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Old 12-07-2012, 09:17 PM   #1
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Default How to finish with 10 gallons of wort

Hey, all.

So, I've made about 20 all grain batches so far, and I use Beersmith, but I can never get the finishing volume right.

I want to end up with 10 gallons of wort, using the following combination of equipment:

10 gallon cooler mash tun
10 gallon boiling kettle
5 gallon auxiliary kettle

I'll be making a schwarzbier, so the grain bill won't be too crazy.

My question is, is there a way to set up Beersmith to end up with 10 gallons? I'm thinking that I could get relatively high gravity runnings out of the tun, then dilute in the kettles so that after boil-off and loss to hops and trub, I end up with 10 gallons.

Any assistance appreciated.


Thanks,

CB

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Old 12-07-2012, 09:20 PM   #2
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Without a bigger pot your best solution is to just top off your 10 gallon batch after its boiled.

Or just top it off until you hit your target OG, which may be less than 10 gallons.

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Old 12-07-2012, 09:24 PM   #3
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Yep, this is going to be tough if not impossible without topping off post boil. I assume there's pilsner malt in your schwarzbier so you're doing a 90 min boil?

On my system on a 90 minute boil I get 10 gallons in kegs from a 14.5 gallon starting boil volume (2.5 gal boil off, .5 gallon cooling loss, 1.5 gal or so fermenter loss). My kettle is 20gal. 2 kettles = greater surface area to boil off and need twice the head space for boil over.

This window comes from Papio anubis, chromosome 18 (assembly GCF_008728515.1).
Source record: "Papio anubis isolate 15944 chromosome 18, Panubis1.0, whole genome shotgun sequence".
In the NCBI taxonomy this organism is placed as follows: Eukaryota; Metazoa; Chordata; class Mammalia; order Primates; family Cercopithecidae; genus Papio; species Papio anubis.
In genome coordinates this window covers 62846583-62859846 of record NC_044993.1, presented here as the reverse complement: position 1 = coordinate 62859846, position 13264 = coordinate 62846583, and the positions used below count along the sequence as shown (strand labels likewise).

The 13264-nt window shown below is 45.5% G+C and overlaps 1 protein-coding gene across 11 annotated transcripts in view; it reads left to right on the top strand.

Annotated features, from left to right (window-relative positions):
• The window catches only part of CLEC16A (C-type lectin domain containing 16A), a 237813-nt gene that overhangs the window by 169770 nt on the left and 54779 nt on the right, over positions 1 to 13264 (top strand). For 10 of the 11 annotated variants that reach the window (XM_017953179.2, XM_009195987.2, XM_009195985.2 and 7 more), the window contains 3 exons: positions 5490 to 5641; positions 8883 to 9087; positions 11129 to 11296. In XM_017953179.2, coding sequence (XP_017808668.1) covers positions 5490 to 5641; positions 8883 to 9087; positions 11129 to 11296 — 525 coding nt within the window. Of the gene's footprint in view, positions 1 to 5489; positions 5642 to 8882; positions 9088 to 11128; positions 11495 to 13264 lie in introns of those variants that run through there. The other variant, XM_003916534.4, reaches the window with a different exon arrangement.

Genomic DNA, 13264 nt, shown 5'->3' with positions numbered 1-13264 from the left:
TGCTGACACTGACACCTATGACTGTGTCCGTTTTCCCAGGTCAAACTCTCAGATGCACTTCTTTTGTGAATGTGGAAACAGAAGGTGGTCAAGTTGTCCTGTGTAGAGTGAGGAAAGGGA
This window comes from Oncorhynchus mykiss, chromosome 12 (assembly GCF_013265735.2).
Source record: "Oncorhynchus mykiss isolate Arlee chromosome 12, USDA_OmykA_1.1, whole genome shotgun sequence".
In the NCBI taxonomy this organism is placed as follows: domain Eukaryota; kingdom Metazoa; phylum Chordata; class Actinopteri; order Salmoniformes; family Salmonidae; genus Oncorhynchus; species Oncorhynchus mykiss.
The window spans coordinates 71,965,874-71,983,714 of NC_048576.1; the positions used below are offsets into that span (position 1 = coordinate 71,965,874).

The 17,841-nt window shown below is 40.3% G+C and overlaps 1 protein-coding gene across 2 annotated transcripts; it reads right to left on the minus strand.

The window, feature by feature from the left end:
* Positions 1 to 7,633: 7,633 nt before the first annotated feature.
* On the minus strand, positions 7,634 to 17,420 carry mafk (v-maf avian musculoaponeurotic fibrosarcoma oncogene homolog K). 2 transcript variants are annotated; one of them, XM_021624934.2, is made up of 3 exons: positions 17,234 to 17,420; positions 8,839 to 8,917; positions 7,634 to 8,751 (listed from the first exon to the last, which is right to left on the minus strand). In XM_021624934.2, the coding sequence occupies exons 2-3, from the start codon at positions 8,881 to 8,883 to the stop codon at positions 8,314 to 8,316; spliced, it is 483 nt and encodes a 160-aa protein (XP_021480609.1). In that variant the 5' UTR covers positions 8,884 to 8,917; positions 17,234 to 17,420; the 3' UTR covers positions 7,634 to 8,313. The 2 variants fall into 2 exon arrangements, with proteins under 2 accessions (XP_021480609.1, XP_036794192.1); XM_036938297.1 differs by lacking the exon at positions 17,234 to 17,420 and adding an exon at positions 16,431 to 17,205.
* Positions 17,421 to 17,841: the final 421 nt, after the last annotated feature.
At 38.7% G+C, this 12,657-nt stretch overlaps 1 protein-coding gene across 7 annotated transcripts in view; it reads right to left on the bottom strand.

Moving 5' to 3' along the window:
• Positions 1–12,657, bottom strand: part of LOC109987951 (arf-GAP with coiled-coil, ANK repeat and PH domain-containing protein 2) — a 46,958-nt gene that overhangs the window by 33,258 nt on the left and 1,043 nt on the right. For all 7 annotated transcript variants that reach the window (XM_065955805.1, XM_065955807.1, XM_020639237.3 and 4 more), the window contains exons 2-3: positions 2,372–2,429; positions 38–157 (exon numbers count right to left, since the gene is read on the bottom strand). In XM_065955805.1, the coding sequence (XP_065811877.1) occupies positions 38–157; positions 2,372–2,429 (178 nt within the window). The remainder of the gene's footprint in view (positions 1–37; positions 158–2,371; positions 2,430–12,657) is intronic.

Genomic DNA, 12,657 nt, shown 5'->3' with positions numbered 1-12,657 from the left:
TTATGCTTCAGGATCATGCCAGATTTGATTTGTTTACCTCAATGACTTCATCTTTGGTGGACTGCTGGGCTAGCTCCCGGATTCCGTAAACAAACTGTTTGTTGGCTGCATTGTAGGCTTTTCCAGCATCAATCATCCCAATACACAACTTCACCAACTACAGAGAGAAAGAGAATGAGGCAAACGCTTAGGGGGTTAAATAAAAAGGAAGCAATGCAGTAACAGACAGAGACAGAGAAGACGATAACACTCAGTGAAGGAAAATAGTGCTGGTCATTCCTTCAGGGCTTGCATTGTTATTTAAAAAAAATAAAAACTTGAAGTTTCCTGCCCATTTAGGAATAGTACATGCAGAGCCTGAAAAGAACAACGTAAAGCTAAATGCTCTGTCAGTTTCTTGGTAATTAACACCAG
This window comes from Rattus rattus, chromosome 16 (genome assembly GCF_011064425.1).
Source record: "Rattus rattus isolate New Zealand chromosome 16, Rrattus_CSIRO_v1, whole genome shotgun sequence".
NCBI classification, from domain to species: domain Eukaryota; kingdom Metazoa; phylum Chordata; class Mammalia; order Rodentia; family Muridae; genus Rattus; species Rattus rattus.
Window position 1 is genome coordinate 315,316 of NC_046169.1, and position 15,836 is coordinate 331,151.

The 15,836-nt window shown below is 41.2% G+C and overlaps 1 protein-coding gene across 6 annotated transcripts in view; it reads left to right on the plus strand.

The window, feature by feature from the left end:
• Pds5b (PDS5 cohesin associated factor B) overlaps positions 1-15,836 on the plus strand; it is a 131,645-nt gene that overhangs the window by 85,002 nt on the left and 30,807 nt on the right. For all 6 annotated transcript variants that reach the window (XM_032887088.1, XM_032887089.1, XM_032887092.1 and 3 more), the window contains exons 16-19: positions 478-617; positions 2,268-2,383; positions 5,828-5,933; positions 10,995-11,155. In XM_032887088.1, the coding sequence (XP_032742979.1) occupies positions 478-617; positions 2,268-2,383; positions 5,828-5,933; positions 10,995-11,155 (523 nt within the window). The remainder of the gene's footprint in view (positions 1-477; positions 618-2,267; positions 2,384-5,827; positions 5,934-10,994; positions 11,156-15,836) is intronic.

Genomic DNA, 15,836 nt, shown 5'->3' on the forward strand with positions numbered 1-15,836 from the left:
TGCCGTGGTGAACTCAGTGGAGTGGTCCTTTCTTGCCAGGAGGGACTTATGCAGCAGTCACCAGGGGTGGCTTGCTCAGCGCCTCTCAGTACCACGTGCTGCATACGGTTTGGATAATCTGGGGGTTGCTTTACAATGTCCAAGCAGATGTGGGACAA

Looks like you can play with the top off numbers in Beersmith to get you where you want (would go in the fermenter top off section because it's post boil, not the kettle top off). Then you just need to figure the boil off for each kettle, add them and plug in that number.

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Old 12-07-2012, 09:26 PM   #4
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Are you saying that you want 10+trub gallons of wort to ferment? I don't think you could get the preboil wort to match in the 10 and 5 without doing two seperate mashings.

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Old 12-07-2012, 09:28 PM   #5
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If you can't boil more than 7-8 gallons in that pot, use the "add top off water" option in Beersmith.

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Old 12-07-2012, 09:28 PM   #6
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Ok. I used to top off when I did extract brewing, but...will it affect the flavor of the beer? And boil and cool the top-off water first?

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Old 12-07-2012, 09:33 PM   #7
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Quote: